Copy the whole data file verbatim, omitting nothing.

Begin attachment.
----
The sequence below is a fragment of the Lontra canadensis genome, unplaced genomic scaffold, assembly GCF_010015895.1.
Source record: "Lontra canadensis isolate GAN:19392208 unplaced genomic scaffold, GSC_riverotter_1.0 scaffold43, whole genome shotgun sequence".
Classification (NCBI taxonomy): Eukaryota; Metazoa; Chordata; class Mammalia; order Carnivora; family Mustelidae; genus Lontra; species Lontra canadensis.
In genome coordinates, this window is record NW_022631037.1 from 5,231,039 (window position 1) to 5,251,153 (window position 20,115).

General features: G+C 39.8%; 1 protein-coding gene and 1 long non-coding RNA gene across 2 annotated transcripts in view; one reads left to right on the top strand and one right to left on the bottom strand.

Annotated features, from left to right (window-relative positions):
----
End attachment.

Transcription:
The sequence below is a fragment of the Lontra canadensis genome, unplaced genomic scaffold, assembly GCF_010015895.1.
Source record: "Lontra canadensis isolate GAN:19392208 unplaced genomic scaffold, GSC_riverotter_1.0 scaffold43, whole genome shotgun sequence".
Classification (NCBI taxonomy): Eukaryota; Metazoa; Chordata; class Mammalia; order Carnivora; family Mustelidae; genus Lontra; species Lontra canadensis.
In genome coordinates, this window is record NW_022631037.1 from 5,231,039 (window position 1) to 5,251,153 (window position 20,115).

General features: G+C 39.8%; 1 protein-coding gene and 1 long non-coding RNA gene across 2 annotated transcripts in view; one reads left to right on the top strand and one right to left on the bottom strand.

Annotated features, from left to right (window-relative positions):